The afternoon work was always cooler as an afternoon breeze seemed to give us a second wind. Mark was probably one of the people who got stuck with all the really heavy cement work and yet we could always talk him into one more load! Between five and six we would head back to our hotel for a quick shower or dip in the pool. From there we sometimes found time to play with the children at the Casa Cuna or Lionel homes. Then small groups would head off to El’central Colima for a late dinner, a cold cerveza and an ice cream cone. The guys would sit around and listen to the local music while smoking Cuban cigars. I personally loved the guacamole!
Most nights the team would meet back at the hotel to share the great experiences of the day, laugh about the crazy stuff, review the schedule for the next day and ask for God’s protection and safety of our team as we tackled the next day. Going to sleep was sometimes hard as so many thoughts of the children raced through your head, but eventually the body would give in and the roosters let you know it was morning. The bed bugs had favorites and it was not surprising to find my roommates Nicky and Leah covered with sores each morning.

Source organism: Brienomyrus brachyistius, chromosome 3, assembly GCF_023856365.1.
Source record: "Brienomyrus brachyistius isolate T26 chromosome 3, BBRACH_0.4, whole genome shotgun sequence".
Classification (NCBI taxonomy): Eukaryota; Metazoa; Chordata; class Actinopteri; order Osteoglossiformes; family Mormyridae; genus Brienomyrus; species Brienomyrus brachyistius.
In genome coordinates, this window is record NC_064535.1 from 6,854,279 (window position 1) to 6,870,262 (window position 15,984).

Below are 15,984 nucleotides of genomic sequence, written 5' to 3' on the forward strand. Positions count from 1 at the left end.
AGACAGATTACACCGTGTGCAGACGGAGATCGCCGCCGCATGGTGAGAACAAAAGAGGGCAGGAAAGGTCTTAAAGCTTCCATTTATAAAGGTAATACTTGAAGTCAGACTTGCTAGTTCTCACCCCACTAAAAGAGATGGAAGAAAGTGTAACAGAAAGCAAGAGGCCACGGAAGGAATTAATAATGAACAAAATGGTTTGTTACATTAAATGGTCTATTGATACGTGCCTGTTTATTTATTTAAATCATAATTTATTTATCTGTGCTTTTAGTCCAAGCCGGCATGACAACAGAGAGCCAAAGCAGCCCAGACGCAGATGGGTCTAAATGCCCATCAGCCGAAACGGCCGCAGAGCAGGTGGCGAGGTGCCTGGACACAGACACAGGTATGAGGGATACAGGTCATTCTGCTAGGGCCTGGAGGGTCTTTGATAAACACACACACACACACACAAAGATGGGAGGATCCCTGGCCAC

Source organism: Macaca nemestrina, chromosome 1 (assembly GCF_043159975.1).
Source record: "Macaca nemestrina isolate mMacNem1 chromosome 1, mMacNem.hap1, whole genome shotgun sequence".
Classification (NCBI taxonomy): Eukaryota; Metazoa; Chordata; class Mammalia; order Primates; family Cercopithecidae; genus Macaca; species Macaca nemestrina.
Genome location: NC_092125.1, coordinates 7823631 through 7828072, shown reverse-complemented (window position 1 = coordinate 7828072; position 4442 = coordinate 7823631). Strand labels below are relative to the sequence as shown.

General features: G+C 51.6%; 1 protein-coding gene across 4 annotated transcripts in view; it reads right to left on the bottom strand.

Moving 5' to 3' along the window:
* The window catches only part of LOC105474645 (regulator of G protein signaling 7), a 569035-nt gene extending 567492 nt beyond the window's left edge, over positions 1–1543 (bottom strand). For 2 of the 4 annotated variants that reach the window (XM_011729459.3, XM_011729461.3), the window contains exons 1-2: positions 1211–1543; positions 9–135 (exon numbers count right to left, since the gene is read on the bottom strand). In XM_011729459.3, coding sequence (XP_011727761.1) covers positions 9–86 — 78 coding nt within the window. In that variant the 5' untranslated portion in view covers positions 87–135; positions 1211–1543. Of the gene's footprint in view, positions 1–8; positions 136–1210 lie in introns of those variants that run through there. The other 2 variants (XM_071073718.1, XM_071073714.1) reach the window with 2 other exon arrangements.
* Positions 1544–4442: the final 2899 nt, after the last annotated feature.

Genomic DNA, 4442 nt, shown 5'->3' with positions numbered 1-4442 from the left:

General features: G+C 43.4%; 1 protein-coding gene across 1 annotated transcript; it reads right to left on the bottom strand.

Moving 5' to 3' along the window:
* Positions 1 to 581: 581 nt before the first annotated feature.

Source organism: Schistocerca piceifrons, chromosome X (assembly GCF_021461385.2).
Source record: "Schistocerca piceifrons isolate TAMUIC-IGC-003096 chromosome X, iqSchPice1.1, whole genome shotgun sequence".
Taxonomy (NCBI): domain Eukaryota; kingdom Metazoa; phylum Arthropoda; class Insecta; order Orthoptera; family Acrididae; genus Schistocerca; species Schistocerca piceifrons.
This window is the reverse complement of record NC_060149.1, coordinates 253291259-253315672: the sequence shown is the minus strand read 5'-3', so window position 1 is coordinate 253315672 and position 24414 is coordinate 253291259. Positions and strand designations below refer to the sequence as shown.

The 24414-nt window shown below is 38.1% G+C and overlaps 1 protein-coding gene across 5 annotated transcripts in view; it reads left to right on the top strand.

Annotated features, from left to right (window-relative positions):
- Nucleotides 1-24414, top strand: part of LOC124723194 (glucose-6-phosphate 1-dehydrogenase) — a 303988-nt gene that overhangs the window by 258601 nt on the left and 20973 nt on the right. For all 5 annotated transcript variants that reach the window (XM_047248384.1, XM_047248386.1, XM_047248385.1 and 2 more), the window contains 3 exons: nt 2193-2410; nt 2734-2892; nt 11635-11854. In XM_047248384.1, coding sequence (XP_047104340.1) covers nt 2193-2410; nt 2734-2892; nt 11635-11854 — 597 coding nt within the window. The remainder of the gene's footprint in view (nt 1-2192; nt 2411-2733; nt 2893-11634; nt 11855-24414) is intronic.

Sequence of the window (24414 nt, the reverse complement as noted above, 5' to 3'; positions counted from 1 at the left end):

Of course the children broke my heart. These kids come from all types of desperate situations. Regardless of their past, the are overflowing with love and joy. It was not uncommon to have multiple toddlers all hugging and crawling on my lap at the same time. I was able to meet several amazing women who have moved to Colima to help care for the kids. Diane (Canada BC), Gina (Guadalajara), Kristine (Detroit), Michelle (Grand Rapids), and Jessica (Allendale) all have visited on teams and have decided to stay. I can understand how easy it would be to move, as there is such need with 140 children! I hope to visit again someday soon and give them a hand. I found a lot in common with Gina with her love for art, cats, and good conversation. Ella es hermosa y divertida!